The Washington Post

‘A Haunted House 2’ movie review

Marlon Wayans in “A Haunted House 2” (Photo by Will McGarry)

“What did you expect?” That’s how readers respond when I write a negative review of a movie that everyone expected would be bad.

In the case of “A Haunted House 2,” the sequel to Marlon Wayans’s horror movie parody, I didn’t expect much. But I did assume — this being a comedy and all — that I would laugh, at least once. But “A Haunted House 2” is so bombastically stupid that its well-earned R rating doesn’t seem sufficient. The movie should come with another warning: The following 87 minutes would be better spent alphabetizing your spice rack.

Wayans reteamed with Rick Alvarez to write this follow-up, and he once again stars as Malcolm, a man plagued by otherwoldly forces. He has just moved into a new house with his girlfriend Megan (Jaime Pressly) and her two children, and no sooner do they start unpacking boxes but weird things begin to happen. Megan’s daughter becomes obsessed with a large box she found in her closet, while her younger brother picks up an imaginary friend named Tony. Malcolm, meanwhile, stumbles upon an old film reel of a ghoulish and incompetent demon that can’t seem to kill the house’s previous occupants.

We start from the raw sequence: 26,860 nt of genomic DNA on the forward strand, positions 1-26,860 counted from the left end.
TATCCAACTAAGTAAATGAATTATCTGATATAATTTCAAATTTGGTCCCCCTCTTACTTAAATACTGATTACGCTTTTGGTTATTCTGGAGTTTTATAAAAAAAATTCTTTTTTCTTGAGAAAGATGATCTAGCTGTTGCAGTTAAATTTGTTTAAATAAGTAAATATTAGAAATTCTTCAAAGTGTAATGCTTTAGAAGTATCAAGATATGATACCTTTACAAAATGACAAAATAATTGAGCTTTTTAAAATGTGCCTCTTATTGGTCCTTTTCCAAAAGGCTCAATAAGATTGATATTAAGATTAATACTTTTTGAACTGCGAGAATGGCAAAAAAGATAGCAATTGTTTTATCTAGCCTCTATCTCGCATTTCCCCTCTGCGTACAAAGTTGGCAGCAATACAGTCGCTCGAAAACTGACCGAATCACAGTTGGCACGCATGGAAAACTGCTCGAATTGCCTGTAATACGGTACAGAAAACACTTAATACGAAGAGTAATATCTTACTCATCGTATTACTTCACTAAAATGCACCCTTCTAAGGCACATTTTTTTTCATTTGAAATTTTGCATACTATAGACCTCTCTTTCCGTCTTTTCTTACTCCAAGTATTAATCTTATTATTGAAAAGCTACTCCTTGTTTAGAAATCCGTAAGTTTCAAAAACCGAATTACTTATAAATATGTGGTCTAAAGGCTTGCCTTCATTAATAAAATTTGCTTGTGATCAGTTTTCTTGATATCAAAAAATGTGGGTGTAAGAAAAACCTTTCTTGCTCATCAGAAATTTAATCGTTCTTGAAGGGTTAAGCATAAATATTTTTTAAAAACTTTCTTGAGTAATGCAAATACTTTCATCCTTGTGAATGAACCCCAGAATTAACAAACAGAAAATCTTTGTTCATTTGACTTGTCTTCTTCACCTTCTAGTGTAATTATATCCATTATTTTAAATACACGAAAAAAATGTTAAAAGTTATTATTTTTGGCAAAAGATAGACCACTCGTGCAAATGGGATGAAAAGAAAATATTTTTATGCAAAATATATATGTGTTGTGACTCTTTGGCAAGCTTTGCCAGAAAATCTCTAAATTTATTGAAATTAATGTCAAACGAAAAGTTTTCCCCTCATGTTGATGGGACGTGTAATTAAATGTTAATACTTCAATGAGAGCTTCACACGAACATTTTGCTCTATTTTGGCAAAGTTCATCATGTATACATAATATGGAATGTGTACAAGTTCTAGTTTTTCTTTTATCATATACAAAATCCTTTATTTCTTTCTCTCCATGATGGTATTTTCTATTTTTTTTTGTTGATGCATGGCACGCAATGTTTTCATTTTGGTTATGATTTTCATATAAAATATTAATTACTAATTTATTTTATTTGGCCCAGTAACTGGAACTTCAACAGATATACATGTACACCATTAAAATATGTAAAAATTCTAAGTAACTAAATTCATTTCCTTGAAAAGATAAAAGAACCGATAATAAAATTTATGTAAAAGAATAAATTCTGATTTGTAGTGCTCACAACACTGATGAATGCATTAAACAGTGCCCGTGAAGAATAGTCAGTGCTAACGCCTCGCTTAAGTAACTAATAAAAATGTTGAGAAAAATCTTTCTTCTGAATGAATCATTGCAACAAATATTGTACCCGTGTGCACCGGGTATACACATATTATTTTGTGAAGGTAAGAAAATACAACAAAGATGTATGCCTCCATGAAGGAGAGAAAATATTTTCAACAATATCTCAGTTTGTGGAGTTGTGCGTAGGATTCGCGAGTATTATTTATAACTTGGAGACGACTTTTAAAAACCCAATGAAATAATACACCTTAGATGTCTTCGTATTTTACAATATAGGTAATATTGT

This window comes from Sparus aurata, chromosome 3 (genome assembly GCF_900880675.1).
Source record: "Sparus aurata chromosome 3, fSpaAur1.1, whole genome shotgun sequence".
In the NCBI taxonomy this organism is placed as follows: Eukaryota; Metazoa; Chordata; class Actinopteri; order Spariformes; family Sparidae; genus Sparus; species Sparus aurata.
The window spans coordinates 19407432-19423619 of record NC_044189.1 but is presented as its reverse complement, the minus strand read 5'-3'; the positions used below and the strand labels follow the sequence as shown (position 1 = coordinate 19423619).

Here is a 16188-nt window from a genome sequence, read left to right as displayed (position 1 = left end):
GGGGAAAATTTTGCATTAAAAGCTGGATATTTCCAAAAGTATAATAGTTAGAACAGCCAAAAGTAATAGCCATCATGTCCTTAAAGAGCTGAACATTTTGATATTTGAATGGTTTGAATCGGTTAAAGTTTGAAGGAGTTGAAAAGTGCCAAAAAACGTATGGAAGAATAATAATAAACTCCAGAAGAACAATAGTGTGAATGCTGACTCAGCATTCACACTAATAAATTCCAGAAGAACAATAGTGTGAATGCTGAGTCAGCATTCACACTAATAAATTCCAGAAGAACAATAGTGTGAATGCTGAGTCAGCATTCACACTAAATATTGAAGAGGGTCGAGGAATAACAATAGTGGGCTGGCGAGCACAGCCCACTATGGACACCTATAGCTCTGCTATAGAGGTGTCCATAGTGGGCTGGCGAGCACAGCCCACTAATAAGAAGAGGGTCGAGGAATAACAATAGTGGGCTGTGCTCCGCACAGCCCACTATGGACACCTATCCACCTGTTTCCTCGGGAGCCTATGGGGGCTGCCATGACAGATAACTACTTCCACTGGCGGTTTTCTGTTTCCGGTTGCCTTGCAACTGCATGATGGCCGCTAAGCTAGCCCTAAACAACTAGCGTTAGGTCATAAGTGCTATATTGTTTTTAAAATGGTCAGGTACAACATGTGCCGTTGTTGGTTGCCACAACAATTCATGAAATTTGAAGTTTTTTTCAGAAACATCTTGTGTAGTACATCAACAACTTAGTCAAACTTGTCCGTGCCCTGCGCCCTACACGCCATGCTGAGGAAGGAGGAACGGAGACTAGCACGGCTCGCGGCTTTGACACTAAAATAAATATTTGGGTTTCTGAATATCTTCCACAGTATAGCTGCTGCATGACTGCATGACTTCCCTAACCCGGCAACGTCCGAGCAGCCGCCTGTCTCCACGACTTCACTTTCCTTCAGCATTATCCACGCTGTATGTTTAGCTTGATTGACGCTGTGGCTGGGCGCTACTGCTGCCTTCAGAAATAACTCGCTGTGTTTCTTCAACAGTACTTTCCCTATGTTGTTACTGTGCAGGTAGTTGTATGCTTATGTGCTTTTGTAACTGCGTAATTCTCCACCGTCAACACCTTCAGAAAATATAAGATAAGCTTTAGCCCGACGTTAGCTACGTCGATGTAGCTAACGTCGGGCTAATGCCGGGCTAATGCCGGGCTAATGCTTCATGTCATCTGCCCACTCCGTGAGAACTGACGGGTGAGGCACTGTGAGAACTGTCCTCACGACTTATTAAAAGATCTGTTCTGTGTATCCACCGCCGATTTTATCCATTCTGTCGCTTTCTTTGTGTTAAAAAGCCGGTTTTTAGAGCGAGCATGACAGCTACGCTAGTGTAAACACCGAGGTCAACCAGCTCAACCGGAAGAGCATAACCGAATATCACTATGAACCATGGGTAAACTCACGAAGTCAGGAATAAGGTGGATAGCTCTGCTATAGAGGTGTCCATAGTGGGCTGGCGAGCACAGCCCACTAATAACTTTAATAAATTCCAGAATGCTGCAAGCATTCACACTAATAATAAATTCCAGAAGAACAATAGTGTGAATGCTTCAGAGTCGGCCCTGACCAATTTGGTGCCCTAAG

Malcolm also begins an intimate relationship with a creepy doll Megan found in the closet, leading to a series of sex scenes that are so graphic, with such hardcore language coming from Malcolm, that it’s hard to believe that only one-half of the participants is human.

Other setups that are supposed to qualify as funny include the relationship Malcolm has with his Mexican neighbor, in which the two trade racist barbs; a “joke” about Chris Brown and Rihanna’s violent past; an accidental puppy murder; and prison rape.

If that weren’t enough, the editing is sloppy, the narrative is weak and every lame gag goes on twice as long as it should. “A Haunted House 2” definitely exceeds expectations, but in the worst way possible.

No stars

R. At area theaters. Contains crude and sexual content, nudity, pervasive language, drug use and some violent images. 87 minutes.

Washington-area native Stephanie Merry covers movies and pop culture for the Post.



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